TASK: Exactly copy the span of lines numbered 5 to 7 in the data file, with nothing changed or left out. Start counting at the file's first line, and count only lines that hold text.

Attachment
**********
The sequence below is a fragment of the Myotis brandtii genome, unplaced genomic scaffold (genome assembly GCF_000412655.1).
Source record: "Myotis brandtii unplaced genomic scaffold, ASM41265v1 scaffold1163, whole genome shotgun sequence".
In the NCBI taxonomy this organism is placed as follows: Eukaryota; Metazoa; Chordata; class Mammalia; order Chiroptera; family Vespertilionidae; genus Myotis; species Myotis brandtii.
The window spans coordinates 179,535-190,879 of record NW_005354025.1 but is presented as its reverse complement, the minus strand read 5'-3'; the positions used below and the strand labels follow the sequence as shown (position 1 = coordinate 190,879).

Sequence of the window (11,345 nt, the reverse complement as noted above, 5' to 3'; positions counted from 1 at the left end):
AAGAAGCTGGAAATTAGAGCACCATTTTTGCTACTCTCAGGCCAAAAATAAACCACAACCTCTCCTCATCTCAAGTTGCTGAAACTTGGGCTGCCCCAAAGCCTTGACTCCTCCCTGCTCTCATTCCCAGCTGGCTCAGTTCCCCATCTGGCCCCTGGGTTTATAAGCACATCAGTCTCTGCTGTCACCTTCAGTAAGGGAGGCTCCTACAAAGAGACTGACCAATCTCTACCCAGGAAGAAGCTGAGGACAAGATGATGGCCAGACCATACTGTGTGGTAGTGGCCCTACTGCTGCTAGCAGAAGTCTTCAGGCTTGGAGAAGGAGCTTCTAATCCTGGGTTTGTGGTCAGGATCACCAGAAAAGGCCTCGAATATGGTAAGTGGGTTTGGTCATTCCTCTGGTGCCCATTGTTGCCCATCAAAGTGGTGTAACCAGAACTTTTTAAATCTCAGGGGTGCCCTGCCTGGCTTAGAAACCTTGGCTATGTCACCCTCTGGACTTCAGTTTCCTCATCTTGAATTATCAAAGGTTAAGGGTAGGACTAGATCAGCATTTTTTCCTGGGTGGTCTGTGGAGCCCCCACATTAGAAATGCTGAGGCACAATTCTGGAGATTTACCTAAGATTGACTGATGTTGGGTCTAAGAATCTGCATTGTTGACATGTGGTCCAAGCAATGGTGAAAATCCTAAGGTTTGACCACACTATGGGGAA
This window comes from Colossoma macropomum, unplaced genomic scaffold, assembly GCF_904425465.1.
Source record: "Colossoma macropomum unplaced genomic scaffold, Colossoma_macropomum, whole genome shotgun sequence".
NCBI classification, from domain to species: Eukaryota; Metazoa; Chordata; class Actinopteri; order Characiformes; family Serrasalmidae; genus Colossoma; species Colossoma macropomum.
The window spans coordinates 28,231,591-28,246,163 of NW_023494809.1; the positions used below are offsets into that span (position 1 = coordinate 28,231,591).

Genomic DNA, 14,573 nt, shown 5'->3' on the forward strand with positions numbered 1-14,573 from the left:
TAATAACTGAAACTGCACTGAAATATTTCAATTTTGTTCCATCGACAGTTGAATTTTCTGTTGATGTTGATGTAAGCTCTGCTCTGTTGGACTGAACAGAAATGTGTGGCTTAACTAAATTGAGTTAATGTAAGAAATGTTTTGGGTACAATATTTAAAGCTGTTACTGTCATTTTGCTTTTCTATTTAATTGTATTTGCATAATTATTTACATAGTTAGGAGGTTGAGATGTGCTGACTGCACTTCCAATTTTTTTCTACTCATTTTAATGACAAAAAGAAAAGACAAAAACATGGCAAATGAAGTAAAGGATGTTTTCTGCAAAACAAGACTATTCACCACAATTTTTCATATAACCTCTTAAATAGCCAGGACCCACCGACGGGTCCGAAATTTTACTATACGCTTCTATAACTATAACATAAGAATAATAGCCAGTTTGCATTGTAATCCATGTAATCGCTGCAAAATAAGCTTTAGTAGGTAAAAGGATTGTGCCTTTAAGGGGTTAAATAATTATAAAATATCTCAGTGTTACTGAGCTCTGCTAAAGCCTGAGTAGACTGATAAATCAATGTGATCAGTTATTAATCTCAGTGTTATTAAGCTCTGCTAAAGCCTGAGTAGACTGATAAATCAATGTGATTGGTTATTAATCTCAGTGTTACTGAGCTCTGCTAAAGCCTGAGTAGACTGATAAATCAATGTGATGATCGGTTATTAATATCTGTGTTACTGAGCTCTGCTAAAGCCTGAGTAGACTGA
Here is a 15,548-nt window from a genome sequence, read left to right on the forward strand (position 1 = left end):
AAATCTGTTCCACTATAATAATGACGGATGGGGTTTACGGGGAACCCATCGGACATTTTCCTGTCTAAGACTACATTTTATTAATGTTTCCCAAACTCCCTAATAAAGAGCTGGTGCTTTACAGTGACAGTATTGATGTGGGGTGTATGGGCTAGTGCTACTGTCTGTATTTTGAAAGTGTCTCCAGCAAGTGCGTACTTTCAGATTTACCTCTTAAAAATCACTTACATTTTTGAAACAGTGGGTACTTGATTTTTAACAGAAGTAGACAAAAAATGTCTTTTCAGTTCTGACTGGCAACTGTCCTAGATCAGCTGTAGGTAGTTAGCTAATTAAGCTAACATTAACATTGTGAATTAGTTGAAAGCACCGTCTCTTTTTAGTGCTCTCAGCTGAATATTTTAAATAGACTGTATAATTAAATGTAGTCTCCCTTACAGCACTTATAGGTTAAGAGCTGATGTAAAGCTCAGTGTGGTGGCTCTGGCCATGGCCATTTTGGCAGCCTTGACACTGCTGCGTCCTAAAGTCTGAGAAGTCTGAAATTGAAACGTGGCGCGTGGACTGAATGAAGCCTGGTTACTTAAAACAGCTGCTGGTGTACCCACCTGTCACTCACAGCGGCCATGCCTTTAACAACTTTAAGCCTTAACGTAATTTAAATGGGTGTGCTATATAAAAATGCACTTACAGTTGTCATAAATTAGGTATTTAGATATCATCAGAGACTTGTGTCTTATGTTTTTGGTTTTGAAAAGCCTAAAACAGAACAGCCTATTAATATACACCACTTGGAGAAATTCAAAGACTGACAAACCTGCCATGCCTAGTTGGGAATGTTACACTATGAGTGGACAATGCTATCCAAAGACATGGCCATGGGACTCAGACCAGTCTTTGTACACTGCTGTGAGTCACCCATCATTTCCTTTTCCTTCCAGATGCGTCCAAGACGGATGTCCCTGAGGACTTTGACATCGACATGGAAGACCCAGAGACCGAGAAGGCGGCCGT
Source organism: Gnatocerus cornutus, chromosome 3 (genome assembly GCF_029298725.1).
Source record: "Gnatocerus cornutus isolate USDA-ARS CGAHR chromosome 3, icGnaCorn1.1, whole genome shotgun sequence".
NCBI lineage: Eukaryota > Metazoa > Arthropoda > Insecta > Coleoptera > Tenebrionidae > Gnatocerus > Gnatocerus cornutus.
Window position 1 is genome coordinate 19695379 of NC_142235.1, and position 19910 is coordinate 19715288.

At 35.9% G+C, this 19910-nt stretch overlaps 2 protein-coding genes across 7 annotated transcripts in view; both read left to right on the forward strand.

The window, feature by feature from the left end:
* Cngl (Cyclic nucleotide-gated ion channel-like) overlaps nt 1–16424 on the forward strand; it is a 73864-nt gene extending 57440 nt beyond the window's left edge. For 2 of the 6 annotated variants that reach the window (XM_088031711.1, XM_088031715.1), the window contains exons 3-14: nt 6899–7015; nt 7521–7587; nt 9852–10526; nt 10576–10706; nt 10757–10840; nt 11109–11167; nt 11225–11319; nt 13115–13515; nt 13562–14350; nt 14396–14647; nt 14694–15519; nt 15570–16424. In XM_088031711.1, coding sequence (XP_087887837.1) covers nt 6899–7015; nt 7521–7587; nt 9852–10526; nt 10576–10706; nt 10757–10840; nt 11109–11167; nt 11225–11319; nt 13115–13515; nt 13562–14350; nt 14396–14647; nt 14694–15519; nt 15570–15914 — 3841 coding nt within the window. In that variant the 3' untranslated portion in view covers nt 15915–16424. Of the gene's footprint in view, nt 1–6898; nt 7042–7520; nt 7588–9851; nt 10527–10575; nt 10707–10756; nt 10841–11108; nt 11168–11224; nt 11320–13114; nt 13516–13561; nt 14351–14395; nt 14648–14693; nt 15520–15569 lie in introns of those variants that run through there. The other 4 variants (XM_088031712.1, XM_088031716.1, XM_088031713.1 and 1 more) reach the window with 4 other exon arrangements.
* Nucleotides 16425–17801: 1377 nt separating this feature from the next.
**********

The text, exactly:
Sequence of the window (11,345 nt, the reverse complement as noted above, 5' to 3'; positions counted from 1 at the left end):
AAGAAGCTGGAAATTAGAGCACCATTTTTGCTACTCTCAGGCCAAAAATAAACCACAACCTCTCCTCATCTCAAGTTGCTGAAACTTGGGCTGCCCCAAAGCCTTGACTCCTCCCTGCTCTCATTCCCAGCTGGCTCAGTTCCCCATCTGGCCCCTGGGTTTATAAGCACATCAGTCTCTGCTGTCACCTTCAGTAAGGGAGGCTCCTACAAAGAGACTGACCAATCTCTACCCAGGAAGAAGCTGAGGACAAGATGATGGCCAGACCATACTGTGTGGTAGTGGCCCTACTGCTGCTAGCAGAAGTCTTCAGGCTTGGAGAAGGAGCTTCTAATCCTGGGTTTGTGGTCAGGATCACCAGAAAAGGCCTCGAATATGGTAAGTGGGTTTGGTCATTCCTCTGGTGCCCATTGTTGCCCATCAAAGTGGTGTAACCAGAACTTTTTAAATCTCAGGGGTGCCCTGCCTGGCTTAGAAACCTTGGCTATGTCACCCTCTGGACTTCAGTTTCCTCATCTTGAATTATCAAAGGTTAAGGGTAGGACTAGATCAGCATTTTTTCCTGGGTGGTCTGTGGAGCCCCCACATTAGAAATGCTGAGGCACAATTCTGGAGATTTACCTAAGATTGACTGATGTTGGGTCTAAGAATCTGCATTGTTGACATGTGGTCCAAGCAATGGTGAAAATCCTAAGGTTTGACCACACTATGGGGAA
This window comes from Colossoma macropomum, unplaced genomic scaffold, assembly GCF_904425465.1.